A former vice-president of the Parish Council at MHR was BDSM authority and practioneer Patrick Mulcahey.
Also featured as speakers at the 2009 Dignity National Convention were fellow Jesuits John J. McNeill and Donal Godfrey. At the Convention, McNeill offered his notorious “Sex As God Intended” speech, which included the following statements:
…better sex occurs when two wounded humans reach out to each other to share mutual sexual pleasure in a ‘one night stand’. I always liked the joke I heard many years ago about an aging queen in the bowery who went into a bar with a parakeet on his shoulder. Standing at the end of the bar he announced in a loud voice, “I will go to bed with anyone who guesses the weight of my parakeet!” one drunk looked up and guessed two hundred pounds. “Close enough!” responded the queen. What is happening here. Two psychically badly damaged human beings will share a moment of mutual sexual pleasure. That is all they are capable of and that is good, even better, sex. Even better still is the relation of two “Sex buddies” that meet regularly for sexual fulfillment in the context of mutual friendship
John was the one who had the position of honor at Jesus’ right at the last supper, and leaned his head on Jesus’ chest. John was the one who stood at the foot of the cross with the women when all the other men fled in fear. And it was to john’s care that Jesus committed his mother: seeing his mother and the disciple whom he loved standing near her, Jesus said to his mother, “Woman, this is your son.” and then to the disciple he said, “This is your mother!” and from that hour the disciple took her into his home” (john 19:26-27). Again, it is john who is the first after the women to see the empty tomb and believe that Jesus had risen from the dead. Any one of you who have a gay sensibility will be keenly aware of the special nature of the relationship of love that reunites Jesus and John.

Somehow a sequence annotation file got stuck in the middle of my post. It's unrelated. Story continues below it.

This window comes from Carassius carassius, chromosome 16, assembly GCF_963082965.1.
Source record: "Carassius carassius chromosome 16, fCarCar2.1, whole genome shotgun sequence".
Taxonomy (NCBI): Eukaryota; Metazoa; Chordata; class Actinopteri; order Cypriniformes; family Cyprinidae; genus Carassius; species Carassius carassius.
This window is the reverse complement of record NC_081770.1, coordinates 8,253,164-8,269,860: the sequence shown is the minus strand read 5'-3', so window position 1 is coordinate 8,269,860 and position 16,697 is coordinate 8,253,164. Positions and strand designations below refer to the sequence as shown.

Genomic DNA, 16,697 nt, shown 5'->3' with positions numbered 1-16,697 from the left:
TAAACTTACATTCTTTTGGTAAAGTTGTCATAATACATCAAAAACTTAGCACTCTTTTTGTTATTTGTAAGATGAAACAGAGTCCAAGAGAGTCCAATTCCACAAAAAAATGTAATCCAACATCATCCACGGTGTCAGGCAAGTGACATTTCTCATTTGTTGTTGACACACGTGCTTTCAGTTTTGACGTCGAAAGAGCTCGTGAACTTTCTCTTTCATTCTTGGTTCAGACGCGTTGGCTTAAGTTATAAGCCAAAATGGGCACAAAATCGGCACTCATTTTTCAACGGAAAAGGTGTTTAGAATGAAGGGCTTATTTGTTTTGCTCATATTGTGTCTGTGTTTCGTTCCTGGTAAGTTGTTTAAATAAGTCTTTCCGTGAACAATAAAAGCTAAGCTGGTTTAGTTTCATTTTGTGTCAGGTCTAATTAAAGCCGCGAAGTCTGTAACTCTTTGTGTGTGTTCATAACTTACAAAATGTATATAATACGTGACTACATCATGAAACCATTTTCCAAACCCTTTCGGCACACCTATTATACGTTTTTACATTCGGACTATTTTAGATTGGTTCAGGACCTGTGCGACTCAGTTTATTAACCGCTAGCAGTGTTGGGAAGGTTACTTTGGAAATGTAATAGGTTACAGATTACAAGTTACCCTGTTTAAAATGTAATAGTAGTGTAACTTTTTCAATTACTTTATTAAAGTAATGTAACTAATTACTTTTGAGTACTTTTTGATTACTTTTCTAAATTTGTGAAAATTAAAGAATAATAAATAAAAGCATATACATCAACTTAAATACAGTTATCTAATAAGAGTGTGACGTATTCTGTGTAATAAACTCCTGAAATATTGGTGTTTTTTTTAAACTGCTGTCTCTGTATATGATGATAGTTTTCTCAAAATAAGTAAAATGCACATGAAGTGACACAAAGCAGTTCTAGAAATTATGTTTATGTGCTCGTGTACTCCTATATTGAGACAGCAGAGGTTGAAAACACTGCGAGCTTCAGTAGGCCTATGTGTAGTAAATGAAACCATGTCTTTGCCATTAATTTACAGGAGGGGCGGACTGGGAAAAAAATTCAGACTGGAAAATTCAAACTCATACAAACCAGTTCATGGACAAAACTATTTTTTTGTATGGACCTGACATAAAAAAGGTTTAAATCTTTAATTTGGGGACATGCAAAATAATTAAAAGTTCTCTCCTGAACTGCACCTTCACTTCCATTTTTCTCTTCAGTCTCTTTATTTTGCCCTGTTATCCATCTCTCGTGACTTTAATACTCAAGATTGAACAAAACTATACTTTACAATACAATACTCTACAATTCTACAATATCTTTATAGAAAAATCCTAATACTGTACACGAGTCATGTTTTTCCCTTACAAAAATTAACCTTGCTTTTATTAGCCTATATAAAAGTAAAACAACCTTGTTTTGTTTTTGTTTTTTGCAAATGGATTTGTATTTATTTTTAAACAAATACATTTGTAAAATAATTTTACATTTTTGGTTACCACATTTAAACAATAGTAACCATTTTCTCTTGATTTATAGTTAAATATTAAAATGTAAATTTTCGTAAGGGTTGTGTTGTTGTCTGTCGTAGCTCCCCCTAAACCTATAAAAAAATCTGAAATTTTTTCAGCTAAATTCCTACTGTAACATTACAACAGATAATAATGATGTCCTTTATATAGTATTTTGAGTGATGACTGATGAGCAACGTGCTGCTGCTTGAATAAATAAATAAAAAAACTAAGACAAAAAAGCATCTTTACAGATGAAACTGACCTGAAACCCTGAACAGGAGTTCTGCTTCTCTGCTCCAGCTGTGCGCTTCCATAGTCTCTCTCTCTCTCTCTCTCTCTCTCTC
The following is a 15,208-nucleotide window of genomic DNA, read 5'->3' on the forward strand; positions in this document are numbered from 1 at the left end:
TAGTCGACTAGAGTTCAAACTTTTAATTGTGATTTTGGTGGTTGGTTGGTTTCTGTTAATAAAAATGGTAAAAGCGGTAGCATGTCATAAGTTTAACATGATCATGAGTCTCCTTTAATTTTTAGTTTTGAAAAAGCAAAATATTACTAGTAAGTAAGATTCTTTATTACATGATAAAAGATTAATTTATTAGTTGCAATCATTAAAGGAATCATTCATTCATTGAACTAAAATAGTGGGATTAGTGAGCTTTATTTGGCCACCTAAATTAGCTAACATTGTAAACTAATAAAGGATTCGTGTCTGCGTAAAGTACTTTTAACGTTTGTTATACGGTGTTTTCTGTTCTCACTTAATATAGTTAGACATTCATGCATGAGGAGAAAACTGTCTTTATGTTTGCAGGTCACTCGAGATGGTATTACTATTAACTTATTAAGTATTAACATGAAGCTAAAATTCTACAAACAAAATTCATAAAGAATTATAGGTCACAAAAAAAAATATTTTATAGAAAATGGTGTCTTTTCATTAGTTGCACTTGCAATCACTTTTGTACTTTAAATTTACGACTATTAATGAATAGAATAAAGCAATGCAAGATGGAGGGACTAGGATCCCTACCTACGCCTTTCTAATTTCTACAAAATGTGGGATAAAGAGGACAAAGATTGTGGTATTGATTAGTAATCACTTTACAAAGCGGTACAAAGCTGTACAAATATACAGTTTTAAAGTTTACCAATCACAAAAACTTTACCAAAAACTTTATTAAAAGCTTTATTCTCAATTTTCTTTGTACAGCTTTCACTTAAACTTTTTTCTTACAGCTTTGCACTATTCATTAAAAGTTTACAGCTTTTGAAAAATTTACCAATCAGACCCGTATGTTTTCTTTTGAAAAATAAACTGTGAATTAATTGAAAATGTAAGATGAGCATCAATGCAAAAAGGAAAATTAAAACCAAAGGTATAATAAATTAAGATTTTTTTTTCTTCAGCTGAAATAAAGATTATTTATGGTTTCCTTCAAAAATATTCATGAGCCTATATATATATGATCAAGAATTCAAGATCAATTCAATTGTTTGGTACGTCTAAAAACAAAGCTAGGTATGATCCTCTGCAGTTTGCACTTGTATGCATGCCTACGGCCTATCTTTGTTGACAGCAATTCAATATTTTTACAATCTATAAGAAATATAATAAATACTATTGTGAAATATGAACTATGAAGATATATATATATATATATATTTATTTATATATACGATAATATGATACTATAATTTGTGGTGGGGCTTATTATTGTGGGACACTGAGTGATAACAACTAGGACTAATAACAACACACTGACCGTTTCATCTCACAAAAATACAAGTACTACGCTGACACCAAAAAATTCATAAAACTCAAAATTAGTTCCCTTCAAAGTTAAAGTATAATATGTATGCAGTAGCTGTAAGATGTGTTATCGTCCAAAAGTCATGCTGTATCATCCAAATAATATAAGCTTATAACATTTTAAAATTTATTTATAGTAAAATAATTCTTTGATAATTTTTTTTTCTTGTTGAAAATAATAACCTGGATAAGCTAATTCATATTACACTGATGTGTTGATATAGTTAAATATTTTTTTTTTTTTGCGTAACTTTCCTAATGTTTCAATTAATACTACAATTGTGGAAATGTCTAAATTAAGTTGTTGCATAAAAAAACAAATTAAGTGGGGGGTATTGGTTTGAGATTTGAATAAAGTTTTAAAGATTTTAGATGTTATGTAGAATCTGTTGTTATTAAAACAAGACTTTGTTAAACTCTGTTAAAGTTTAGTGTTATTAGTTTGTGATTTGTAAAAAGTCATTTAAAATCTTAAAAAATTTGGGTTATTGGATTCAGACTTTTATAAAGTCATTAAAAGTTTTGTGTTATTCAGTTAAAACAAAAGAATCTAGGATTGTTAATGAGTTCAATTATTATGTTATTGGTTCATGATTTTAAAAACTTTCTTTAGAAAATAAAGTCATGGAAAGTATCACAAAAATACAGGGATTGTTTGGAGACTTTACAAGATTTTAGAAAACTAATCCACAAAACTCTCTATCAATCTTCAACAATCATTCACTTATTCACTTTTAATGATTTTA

The words used in the Greek original of these texts for the centurion’s servant areentimos and pais. These words could be translated as “My beloved boy” and would have clearly indicated to Jesus that he was dealing with two men in a loving homosexual relationship. Jesus expressed astonishment at the faith of the centurion and obviously moved by his love for his “Beloved boy”, heals the young man…
…Here we have the most direct encounter of Jesus with someday who would today be pronounced “Gay” and Jesus’ reaction was acceptance of the person without judgment and even eagerness to be of assistance to restore the “Pais” to health, and by implication to fully restore the loving relationship of the two, making possible the renewal of any sexual activity which they would have enjoyed together prior to the illness.
During a June 19, 2017 address at St. Cecelia Parish in Boston, another Jesuit, James Martin said:
The word that is used, I think its paideia or another Greek word;, makes some Scripture scholars believe that – that servant was actually the centurion’s lover. Now, I don’t know, because I’m not a Scripture scholar but several reputable people have said that…
Archbishop Salvatore J. Cordileone